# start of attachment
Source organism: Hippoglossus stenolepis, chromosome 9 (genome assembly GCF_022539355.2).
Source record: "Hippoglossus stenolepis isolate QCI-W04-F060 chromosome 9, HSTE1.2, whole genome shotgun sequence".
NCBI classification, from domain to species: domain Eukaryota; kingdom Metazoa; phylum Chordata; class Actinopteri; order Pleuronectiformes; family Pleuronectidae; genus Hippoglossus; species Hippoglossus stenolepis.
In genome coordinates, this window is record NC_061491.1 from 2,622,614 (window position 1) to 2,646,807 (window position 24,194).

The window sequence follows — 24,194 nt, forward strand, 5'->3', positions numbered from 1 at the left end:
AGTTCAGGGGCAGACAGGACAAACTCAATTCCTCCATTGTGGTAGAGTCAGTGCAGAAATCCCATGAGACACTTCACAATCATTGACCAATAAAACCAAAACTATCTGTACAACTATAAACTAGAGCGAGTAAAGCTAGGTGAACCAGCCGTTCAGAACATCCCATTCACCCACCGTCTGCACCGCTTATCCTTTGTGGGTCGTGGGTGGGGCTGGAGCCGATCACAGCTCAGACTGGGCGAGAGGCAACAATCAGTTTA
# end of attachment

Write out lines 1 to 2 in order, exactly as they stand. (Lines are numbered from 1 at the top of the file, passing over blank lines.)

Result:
Source organism: Hippoglossus stenolepis, chromosome 9 (genome assembly GCF_022539355.2).
Source record: "Hippoglossus stenolepis isolate QCI-W04-F060 chromosome 9, HSTE1.2, whole genome shotgun sequence".